- Economic growth in the US accelerated in Q2 and is likely to continue at a strong pace for the remainder of the year, supporting strong employment growth and renewed inflation.
- While much of the surge in inflation is due to one-off effects and will likely be temporary, strong economic growth and higher prices will lead the Fed to begin withdrawing accommodation and will likely continue to drive long-term interest rates higher.
- Reopening uncertainty coupled with ultra-low interest rates and high equity valuations will make for an uncertain investment horizon in the medium term.
- Our portfolios are focused on global diversification that can withstand a number of different economic scenarios.
The US economy surged through the second quarter on the back of massive fiscal stimulus and public health data indicating that the worst of the pandemic is behind us. Equity markets continued to rally, home prices surged, and unemployment fell in one of the strongest recoveries from recession in modern history. However, the extraordinary strength of the recovery, coupled with a receding pandemic threat also means policy support is likely to wane going forward. Developed market central banks have already begun to taper bond purchases (though interest rate hikes remain a long way off) and the prospects of more large fiscal support packages (notwithstanding infrastructure spending) in the face of a daunting federal debt burden are next to nil. Furthermore, as the economy transitions from public-sector led activity to one driven by organic growth, economic challenges are emerging as supply chain interruptions, labor market distortions, and inflation concerns take root. Equity and fixed income markets will spend much of the coming months digesting the implications of these imbalances. As valuations in many markets remain elevated, we are focused on finding returns without taking undue risk and building globally diversified portfolios that can withstand a number of different economic scenarios.
After decelerating during the first quarter as virus cases surged, the economy reaccelerated into Q2 and is now registering more than 10% real GDP growth. In the second half of the year, strong consumer spending on goods is expected to give way to more spending on services as coronavirus restrictions are lifted and consumers reemerge into restaurants, gyms, hotels and so on. Overall, growth will decelerate slightly during this transition in the coming months but will still finish the year up more than 7% over the previous year, marking a full recovery from the COVID-induced recession.
The job market has seen a similarly strong rebound. After a disappointing jobs report in April, the economy clocked a net gain of 559,000 jobs in May bringing the unemployment rate from 6.1% to 5.8%. Businesses report that they are struggling to fill positions and, based on survey data, the labor market is expected to tighten further as the country reopens and generous federal unemployment benefits expire (more than 40% of workers will see benefits expire in early July and most of the rest of the workforce by early September). As these labor market distortions disappear, we would expect hiring to pick up and unemployment to drop below 5% by the end of the year.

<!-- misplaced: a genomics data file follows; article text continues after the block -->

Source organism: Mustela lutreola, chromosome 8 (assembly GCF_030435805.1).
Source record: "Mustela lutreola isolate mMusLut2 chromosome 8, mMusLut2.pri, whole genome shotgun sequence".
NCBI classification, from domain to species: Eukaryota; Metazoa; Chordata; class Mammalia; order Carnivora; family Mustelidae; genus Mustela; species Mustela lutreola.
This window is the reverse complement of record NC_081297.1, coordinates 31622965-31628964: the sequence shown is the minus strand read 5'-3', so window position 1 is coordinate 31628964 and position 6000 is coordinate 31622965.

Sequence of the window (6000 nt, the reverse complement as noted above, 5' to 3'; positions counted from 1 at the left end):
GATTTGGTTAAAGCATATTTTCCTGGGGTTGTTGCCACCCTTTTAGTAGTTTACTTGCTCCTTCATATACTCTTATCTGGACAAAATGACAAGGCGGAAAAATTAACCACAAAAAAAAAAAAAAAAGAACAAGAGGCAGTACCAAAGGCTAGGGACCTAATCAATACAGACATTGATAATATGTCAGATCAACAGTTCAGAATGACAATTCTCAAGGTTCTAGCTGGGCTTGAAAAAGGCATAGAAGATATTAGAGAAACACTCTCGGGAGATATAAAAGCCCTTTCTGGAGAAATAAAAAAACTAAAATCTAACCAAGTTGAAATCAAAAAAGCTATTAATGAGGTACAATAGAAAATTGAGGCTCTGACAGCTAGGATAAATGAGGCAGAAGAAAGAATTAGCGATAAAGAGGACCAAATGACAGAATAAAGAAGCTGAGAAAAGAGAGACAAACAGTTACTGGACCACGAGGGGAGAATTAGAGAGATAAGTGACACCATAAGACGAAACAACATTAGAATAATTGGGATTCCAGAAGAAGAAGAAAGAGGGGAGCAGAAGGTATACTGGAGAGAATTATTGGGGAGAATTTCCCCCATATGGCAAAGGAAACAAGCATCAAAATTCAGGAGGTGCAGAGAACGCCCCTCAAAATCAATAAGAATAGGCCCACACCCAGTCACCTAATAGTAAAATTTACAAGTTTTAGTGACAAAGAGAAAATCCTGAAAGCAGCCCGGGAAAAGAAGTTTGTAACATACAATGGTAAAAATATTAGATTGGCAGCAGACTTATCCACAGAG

While robust growth and tightening labor conditions have been accompanied by higher inflation, there are several reasons to believe price increases will be limited and temporary. As we discussed in our previous communication, the base effect (calculations of change that start from very depressed prices at the inception of the pandemic) contributed to the large percentage increases included in the year-over-year numbers published in April. In addition, more than half of the total increase in CPI over the past few months is attributable to used cars, rental cars, hotels, and airfare. These are relatively small categories whose prices have been heavily impacted by reopening effects and supply chain interruptions, both of which are temporary in nature (reopening is a one-time thing). Meanwhile, price changes in larger categories like rents and healthcare remain tame.
As supply disruptions ease into next year and demand reverts to more normal levels, we would expect core inflation to decelerate again. While this is the base case articulated by the Federal Reserve, this outcome is also being priced into bond markets, which are indicating that inflation expectations mellow out after an initial surge in the middle part of this year. Although there is some limited evidence that employers have had to raise wages to attract people back to work, we believe this pressure will ease as enhanced unemployment benefits expire. Should this persist, however, higher wages could lead to inflationary forces that are less temporary than current expectations and force the Fed to move on interest rates before the economy reaches full employment.